Explore Portage - Where the North Begins!
Portage is a city in and the county seat of Columbia County, Wisconsin, United States.The population was 10,662 at the 2010 census making it the largest city in Columbia County. Portage was named for the Fox-Wisconsin Waterway, a portage between the Fox River and the Wisconsin River, which was recognized by Jacques Marquette and Louis Joliet during their discovery of a route to the Mississippi River in 1673. The city's slogan is "Where the North Begins."
The Native American tribes that once lived here, and later the European traders and settlers, took advantage of the lowlands between the Fox and Wisconsin Rivers as a natural "portage". This is reflected in indigenous names for the town, such as the Menominee name Kahkāmohnakaneh, which means "at the short cut". In May 1673, Jacques Marquette joined the expedition of Louis Jolliet, a French-Canadian explorer, to find the Mississippi River. They departed from St. Ignace on May 17, with two canoes and five voyageurs of French-Indian ancestry (Métis). They followed Lake Michigan to Green Bay and up the Fox River, nearly to its headwaters. From there, they were told to portage their canoes a distance of slightly less than two miles through marsh and oak plains to the Wisconsin River. Later, French fur traders described the place as "le portage", which eventually lent itself to the name of the community. As a portage, this community developed as a center of commerce and trade; later, a canal was constructed to facilitate this trade. When the railroads came through, the community continued in this role.
Portage emerged at this place because of its unique position along the one and a half mile strip of marshy floodplain between the Fox and Wisconsin Rivers. By the end of the 17th century, the Fox-Wisconsin waterway, linked at The Portage, served as the major fur trade thoroughfare between Green Bay and Prairie du Chien. It was not until the 1780s and 1790s that traders built their posts and warehouses at each end of The Portage. In the early 19th century Portage was primarily populated by Métis. In 1828, the federal government recognized the strategic economic importance of The Portage and built Fort Winnebago at the Fox River end. After 15 years of controversy, Winnebago settlement (now Portage) won the county seat in 1851. The community incorporated as Portage City in 1854.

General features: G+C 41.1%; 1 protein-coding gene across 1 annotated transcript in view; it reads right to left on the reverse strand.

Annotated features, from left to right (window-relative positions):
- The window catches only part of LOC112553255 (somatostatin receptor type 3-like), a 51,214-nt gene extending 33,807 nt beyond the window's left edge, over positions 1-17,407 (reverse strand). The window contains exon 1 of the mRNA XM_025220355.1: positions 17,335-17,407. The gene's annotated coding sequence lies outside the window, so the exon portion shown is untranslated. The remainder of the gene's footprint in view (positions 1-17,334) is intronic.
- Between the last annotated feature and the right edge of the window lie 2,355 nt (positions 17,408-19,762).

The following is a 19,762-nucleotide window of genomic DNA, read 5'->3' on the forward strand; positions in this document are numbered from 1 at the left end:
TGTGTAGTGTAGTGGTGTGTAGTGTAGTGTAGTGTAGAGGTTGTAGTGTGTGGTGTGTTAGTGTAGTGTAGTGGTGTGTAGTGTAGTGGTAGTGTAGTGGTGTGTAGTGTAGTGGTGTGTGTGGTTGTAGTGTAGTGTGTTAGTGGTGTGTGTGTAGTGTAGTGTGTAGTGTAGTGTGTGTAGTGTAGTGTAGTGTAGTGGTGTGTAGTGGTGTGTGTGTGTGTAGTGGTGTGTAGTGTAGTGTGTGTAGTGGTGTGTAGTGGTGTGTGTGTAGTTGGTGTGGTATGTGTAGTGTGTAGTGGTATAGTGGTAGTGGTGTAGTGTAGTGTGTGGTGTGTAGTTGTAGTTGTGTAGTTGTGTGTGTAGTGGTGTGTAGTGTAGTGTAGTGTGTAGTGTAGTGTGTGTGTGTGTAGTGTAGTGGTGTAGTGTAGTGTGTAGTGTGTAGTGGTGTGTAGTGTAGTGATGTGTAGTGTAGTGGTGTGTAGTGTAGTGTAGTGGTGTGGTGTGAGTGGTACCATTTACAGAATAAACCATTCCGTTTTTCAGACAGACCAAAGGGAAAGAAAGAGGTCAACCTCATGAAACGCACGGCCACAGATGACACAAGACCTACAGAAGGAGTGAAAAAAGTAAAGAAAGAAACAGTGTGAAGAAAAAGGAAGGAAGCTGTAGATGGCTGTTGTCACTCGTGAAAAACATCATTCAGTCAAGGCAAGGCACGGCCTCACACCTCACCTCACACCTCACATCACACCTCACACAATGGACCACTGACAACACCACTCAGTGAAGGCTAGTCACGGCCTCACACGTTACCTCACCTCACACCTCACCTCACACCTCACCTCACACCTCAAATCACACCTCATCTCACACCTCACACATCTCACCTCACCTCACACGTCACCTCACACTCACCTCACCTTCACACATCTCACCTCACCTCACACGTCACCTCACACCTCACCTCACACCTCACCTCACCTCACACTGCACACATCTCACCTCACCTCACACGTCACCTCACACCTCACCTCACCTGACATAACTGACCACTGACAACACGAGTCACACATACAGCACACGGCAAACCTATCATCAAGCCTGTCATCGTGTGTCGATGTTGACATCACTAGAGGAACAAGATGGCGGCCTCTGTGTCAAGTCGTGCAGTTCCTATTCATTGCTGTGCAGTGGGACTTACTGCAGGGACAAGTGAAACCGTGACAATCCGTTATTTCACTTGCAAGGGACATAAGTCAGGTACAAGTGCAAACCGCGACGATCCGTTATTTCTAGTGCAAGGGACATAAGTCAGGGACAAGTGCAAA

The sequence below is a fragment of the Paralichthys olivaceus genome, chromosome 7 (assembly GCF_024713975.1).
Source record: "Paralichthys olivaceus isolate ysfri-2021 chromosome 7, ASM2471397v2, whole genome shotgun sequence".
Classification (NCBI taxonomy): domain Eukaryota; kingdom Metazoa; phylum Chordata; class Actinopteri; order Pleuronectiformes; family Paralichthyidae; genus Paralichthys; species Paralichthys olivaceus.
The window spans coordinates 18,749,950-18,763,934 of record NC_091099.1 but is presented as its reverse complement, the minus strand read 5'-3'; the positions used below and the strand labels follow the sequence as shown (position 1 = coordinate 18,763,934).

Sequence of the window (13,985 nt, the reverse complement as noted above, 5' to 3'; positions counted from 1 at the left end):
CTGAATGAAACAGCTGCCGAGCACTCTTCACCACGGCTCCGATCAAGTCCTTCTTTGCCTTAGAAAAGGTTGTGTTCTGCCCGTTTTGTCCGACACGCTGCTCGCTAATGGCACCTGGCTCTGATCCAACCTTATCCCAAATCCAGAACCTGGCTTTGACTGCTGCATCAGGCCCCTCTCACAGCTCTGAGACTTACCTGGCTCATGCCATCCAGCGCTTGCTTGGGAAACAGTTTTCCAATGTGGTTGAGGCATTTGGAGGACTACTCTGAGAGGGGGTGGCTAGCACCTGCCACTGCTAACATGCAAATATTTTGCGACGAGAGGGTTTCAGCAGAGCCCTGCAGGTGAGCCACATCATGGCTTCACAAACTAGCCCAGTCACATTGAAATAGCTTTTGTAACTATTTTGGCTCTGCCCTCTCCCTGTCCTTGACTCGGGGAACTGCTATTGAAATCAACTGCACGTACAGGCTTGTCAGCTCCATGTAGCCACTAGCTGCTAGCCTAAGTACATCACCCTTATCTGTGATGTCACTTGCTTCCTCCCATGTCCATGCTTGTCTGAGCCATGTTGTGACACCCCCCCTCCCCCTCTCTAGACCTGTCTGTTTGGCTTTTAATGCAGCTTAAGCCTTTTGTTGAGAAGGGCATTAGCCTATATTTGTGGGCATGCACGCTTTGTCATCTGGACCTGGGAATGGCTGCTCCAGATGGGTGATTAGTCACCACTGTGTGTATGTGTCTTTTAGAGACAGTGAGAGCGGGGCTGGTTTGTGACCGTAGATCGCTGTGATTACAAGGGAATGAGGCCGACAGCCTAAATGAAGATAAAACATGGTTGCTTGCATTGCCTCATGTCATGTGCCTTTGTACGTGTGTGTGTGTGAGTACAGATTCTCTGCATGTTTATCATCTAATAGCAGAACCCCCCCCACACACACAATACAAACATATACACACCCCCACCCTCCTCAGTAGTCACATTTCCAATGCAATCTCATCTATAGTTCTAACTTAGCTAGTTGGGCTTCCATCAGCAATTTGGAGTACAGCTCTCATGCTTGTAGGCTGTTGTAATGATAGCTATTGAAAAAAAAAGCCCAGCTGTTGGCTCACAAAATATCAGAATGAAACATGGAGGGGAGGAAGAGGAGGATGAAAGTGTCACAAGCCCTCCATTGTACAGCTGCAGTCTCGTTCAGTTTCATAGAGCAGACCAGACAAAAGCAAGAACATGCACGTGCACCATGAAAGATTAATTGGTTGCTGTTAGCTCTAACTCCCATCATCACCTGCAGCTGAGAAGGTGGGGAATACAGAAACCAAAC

The Portage business district lies along a hill that overlooks the Portage Canal. The buildings now in the city's downtown were once part of a bustling, urban commercial center serving a large region across north central Wisconsin. The building of the city paralleled its commercial prominence between the end of the American Civil War and the second decade of the 20th century.
Portage Community School District serves Portage. Portage High School (Wisconsin) was recently upgraded to a larger building, with the older high school building now housing the Wayne E. Bartels Middle School. Portage has three elementary schools: John Muir, Woodridge, and Rusch. Three rural elementary schools serve three of the towns in Columbia County: Lewiston, Fort Winnebago, and Caledonia. There are also two private schools: St. John's Lutheran and St. Mary's Catholic Schools. The Madison Area Technical College, also has a campus located in Portage.
Three interstate highways, Interstate 94, Interstate 90, and Interstate 39 run past Portage, giving the city a 30-minute commute to Madison and 15-minute commute to Wisconsin Dells. The city also lies only a few hours from Milwaukee, Chicago, and Minneapolis/ Saint Paul, Minnesota.
Portage is served by intercity bus from Milwaukee via Madison and to Wisconsin Rapids via Stevens Point, with a bus stopping in each direction daily at the Portage station.